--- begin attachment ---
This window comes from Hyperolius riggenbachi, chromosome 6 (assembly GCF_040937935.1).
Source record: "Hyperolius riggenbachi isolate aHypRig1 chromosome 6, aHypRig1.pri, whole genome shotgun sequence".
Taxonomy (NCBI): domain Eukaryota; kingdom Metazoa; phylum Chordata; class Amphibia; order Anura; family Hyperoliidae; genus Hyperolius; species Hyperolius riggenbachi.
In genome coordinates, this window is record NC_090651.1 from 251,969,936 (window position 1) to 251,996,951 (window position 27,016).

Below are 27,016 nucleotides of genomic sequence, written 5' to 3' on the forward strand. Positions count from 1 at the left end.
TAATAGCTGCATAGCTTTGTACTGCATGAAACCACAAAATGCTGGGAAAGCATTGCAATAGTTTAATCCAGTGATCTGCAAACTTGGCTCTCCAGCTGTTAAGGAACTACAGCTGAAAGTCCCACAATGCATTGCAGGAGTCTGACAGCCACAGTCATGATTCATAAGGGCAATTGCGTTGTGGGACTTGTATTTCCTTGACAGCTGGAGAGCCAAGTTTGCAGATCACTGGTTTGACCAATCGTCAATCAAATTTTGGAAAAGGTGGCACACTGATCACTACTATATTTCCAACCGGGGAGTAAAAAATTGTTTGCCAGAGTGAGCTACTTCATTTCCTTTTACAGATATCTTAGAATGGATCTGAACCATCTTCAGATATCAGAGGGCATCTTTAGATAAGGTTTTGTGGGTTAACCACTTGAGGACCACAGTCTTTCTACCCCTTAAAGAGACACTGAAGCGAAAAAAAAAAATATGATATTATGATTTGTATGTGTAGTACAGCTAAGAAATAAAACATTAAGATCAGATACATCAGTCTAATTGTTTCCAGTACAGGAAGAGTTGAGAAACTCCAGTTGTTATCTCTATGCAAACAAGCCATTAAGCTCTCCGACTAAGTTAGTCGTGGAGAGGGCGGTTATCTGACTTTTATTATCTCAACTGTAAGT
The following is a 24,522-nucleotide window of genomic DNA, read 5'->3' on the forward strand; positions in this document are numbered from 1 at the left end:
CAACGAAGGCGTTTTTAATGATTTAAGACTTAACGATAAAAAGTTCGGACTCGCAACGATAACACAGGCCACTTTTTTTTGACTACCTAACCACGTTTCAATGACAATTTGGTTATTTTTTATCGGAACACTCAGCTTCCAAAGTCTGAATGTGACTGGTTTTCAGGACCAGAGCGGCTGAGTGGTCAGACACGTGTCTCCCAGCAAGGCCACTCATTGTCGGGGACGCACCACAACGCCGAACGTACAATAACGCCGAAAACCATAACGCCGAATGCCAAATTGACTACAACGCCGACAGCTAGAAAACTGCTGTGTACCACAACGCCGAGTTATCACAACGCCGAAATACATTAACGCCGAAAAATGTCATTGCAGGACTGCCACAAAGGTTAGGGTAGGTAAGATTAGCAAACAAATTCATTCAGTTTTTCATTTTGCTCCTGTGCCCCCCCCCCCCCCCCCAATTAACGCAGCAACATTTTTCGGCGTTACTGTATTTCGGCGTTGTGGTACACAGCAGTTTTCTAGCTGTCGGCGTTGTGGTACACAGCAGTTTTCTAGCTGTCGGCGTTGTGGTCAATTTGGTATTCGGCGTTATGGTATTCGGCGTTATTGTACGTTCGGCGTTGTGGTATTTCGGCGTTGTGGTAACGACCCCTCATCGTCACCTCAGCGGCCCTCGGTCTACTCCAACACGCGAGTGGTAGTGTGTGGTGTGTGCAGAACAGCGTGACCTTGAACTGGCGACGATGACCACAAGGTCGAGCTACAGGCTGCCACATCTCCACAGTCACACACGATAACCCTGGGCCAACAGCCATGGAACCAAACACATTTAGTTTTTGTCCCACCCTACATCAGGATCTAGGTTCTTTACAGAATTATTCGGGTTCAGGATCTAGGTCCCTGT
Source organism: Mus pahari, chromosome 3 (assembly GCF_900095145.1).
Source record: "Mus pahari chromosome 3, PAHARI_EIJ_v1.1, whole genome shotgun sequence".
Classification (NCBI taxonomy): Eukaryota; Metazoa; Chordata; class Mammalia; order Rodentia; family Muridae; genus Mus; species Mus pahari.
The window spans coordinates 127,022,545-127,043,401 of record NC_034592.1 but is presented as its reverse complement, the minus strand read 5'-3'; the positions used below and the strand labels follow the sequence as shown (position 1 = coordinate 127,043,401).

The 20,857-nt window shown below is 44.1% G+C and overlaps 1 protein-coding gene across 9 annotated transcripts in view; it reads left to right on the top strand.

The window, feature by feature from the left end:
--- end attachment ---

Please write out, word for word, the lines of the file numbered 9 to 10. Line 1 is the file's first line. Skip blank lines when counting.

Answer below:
Source organism: Mus pahari, chromosome 3 (assembly GCF_900095145.1).
Source record: "Mus pahari chromosome 3, PAHARI_EIJ_v1.1, whole genome shotgun sequence".